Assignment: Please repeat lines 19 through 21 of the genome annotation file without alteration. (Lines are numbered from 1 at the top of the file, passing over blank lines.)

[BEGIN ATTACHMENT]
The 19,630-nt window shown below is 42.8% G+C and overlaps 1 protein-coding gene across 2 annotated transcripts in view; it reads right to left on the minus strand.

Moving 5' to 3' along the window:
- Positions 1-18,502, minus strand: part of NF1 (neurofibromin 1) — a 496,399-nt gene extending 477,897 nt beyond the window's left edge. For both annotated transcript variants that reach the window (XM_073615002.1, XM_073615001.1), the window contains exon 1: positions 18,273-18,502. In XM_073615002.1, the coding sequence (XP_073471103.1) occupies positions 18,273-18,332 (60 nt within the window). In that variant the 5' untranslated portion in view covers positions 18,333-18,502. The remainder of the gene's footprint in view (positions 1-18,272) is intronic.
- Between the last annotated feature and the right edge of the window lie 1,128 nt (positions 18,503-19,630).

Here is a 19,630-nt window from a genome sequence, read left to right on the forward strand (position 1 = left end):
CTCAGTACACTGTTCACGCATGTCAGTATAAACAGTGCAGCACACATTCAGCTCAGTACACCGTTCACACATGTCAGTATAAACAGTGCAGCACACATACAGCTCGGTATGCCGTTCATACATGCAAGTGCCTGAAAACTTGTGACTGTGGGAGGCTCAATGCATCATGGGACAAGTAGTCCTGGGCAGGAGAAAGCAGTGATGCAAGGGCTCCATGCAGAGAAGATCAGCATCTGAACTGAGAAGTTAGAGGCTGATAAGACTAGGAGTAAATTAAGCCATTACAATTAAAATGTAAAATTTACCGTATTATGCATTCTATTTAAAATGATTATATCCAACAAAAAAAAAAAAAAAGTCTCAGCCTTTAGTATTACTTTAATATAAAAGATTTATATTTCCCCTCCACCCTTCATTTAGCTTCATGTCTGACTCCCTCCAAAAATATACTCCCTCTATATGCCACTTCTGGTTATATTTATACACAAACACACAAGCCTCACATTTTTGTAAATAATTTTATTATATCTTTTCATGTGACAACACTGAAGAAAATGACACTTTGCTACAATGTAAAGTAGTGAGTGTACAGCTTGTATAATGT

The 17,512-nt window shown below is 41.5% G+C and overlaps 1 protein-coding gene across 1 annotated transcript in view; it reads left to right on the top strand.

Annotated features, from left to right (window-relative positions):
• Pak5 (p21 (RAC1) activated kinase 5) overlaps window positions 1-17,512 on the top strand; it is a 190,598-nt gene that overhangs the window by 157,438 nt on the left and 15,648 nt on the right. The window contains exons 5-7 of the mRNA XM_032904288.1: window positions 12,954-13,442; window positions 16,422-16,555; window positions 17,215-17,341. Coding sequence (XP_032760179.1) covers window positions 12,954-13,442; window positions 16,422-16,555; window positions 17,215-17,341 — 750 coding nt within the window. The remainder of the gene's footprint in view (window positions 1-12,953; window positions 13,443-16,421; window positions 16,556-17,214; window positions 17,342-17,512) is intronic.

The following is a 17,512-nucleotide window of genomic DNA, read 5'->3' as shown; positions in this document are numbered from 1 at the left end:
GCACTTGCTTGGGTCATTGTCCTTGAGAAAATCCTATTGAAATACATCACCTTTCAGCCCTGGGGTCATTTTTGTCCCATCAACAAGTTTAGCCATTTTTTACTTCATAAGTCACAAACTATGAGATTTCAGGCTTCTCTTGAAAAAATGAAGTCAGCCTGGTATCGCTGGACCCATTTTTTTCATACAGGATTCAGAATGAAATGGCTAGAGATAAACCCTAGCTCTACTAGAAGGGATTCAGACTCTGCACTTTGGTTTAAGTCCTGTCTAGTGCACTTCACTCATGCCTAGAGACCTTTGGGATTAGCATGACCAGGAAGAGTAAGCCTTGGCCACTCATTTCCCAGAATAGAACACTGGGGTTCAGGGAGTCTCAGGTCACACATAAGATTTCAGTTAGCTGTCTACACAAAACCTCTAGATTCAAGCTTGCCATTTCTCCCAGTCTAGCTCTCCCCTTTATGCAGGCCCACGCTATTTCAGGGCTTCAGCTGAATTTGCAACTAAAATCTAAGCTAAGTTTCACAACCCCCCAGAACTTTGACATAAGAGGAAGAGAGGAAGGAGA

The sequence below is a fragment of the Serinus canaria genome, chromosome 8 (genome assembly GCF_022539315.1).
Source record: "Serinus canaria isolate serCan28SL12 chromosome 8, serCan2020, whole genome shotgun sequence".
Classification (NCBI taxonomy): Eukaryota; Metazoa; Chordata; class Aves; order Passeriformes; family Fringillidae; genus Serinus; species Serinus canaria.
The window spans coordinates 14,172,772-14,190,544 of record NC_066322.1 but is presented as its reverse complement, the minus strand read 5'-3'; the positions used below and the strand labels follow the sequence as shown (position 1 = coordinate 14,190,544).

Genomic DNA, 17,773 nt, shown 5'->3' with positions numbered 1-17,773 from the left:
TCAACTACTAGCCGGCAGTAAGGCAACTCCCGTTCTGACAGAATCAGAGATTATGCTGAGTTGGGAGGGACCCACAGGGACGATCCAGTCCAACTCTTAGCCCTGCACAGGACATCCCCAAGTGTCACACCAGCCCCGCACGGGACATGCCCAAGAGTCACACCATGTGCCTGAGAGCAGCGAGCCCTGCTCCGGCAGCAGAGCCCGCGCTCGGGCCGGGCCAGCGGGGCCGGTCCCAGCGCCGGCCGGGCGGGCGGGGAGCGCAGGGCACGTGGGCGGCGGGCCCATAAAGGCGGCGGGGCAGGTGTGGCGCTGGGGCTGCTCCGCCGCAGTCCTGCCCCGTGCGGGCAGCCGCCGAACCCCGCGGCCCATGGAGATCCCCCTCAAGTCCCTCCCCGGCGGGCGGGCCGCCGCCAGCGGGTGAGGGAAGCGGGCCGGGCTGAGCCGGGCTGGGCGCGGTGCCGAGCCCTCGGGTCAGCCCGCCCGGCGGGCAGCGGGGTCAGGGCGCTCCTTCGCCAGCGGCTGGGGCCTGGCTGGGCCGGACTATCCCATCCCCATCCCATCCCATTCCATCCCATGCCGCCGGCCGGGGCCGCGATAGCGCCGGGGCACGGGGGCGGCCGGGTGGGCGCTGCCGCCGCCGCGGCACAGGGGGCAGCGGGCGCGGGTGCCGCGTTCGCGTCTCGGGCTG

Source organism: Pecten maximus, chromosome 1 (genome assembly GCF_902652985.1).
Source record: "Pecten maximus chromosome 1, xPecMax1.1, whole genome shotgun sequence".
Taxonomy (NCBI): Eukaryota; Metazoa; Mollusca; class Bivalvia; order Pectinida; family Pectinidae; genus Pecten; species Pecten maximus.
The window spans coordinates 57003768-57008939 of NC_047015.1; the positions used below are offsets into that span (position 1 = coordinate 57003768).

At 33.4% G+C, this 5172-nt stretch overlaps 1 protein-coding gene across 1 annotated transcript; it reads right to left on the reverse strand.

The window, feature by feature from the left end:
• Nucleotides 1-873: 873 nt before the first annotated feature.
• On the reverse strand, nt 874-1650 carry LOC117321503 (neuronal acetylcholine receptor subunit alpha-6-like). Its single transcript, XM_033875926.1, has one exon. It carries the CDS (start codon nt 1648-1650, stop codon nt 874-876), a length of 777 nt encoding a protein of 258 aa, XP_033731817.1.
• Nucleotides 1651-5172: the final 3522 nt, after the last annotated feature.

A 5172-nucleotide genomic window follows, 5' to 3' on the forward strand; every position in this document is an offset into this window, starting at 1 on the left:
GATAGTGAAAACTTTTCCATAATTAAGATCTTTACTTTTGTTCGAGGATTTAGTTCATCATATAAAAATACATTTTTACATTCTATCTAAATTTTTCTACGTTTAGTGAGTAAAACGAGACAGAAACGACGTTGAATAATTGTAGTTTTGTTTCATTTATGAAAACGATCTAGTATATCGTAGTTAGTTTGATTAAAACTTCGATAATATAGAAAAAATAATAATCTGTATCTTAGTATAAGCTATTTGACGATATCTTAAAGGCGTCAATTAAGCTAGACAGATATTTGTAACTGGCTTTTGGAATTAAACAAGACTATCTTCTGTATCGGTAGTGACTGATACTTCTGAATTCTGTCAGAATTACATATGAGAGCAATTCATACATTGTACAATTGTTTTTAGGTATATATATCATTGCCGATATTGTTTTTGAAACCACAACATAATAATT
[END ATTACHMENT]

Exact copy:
Source record: "Pecten maximus chromosome 1, xPecMax1.1, whole genome shotgun sequence".
Taxonomy (NCBI): Eukaryota; Metazoa; Mollusca; class Bivalvia; order Pectinida; family Pectinidae; genus Pecten; species Pecten maximus.
The window spans coordinates 57003768-57008939 of NC_047015.1; the positions used below are offsets into that span (position 1 = coordinate 57003768).